There is no one “correct” way of writing: what worked best for Ernest Hemingway or Stephen King may not work best for you. As a writer, it is important to establish the conditions under which you will write optimally. For many writers, it is not simply enough to sit down and write when you are struck with ideas. It requires routine, which helps to utilize inspiration and navigate through times when there doesn’t seem to be any. By establishing rules, boundaries, and habits, you will form a discipline conducive to accomplishing your writing goals.
Setting is an foundational aspect of any story, whether writing fiction and building worlds like Middle-Earth, or writing non-fiction and trying to capture all of the details about where the story took place. The importance of setting applies not only on the page, but off the page as well. As a writer, you want to create a place and atmosphere that enable you to do your best work.
The first thing that you should consider is the place for writing. First, you need to determine where the furniture should go. Do you write better at a desk or a couch? Is it more productive for you to be comfortable or not? This may seem obvious, but for some comfort will blunt motivation, while for others discomfort may prove too distracting. If you are the type of writer who works in short bursts, that may lead you in one direction. If you’re the type of person who will toil for hours, that may lead you in another. Also worth considering are options that create a less sedentary state for your body, with options like standing desks and other ergonomic alternatives.
The second part of determining a place to write is broader, since it is about the actual location. Do you write better in a home office, a living room, kitchen, or at your local library or coffee shop? Consider the benefits each offers:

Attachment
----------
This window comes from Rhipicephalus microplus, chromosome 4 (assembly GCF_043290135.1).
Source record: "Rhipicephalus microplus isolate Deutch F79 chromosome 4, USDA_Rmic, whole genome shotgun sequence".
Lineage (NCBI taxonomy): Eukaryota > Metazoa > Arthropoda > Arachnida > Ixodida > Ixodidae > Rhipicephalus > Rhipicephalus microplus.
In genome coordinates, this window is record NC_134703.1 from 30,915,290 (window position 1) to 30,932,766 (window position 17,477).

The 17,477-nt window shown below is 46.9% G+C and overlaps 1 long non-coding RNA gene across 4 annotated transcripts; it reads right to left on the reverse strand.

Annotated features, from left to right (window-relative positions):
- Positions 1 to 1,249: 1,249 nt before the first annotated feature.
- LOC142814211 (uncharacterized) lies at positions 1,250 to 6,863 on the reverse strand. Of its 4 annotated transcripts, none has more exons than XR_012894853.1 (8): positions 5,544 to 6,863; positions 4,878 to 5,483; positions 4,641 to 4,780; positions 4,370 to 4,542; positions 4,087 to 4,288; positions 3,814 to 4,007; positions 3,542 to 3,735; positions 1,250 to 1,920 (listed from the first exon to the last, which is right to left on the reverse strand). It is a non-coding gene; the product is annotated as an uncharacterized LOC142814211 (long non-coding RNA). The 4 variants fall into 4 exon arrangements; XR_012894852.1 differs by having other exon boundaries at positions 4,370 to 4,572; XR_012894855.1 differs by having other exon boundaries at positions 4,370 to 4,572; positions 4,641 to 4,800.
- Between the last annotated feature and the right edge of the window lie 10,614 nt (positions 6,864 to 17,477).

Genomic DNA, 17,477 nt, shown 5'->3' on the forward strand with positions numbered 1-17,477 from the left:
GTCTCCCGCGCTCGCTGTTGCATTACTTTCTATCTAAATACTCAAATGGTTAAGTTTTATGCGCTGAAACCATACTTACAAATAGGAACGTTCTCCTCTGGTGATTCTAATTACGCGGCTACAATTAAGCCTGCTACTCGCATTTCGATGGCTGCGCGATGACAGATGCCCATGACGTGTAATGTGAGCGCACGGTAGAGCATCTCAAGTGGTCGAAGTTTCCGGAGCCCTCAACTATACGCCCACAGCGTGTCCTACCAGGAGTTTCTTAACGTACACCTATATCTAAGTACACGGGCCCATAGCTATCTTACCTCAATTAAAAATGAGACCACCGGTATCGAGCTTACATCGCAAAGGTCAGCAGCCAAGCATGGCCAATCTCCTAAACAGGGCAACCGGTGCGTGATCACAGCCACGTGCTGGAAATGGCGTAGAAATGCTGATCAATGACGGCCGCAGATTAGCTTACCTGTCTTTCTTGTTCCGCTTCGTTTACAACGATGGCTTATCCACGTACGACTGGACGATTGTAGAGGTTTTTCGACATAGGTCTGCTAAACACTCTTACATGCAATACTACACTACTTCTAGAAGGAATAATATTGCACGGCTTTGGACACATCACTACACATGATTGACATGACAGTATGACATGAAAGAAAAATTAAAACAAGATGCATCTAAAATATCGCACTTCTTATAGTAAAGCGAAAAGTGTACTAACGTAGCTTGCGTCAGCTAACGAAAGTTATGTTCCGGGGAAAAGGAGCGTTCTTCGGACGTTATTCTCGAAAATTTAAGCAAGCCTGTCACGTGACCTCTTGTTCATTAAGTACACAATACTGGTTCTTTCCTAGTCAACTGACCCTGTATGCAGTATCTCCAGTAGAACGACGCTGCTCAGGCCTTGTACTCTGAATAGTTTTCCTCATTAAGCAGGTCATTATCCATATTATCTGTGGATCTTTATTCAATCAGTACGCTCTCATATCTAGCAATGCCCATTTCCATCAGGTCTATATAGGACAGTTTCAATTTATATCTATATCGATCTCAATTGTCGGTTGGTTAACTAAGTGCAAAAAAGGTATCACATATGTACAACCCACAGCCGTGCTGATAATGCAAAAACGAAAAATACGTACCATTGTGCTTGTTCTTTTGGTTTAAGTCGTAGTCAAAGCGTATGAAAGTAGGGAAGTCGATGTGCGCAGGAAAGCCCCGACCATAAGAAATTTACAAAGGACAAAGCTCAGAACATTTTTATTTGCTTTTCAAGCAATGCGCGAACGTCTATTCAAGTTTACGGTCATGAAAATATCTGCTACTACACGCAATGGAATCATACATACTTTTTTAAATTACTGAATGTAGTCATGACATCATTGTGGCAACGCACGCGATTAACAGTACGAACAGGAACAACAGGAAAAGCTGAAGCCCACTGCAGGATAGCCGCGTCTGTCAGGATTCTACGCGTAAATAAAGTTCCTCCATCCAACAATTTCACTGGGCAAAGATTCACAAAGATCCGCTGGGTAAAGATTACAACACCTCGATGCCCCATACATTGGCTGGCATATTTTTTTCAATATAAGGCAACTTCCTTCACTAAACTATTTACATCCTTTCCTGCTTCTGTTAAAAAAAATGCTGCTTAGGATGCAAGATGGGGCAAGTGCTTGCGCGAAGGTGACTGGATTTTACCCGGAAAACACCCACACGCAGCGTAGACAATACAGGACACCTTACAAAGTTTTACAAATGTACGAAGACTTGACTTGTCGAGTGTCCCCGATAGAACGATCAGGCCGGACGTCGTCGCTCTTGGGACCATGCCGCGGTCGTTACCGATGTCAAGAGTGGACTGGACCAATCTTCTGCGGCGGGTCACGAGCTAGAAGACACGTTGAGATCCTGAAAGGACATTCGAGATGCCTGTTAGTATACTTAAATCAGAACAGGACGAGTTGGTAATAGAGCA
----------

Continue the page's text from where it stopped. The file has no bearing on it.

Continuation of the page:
With both the furniture and the locale, you may want to try out several different options, and figure out what challenges come with each. Take into consideration the different distractions that each may offer, and the consistency of the atmosphere. For example, can you control the temperature or noise levels? If you find a location that is sometimes perfect and sometimes not in regards to noise and temperature, you’ll need to decide if in fact it is a good location.
Another factor in choosing a location that you should take into consideration is distance. Will traveling further encourage you to focus or discourage you from going? Driving, or walking or taking public transportation to a writing destination may give you some time to collect your thoughts, and distance your mind from a busy day. On the other hand, commuting can cause financial stress, and make your writing reliant on weather, traffic, and other factors.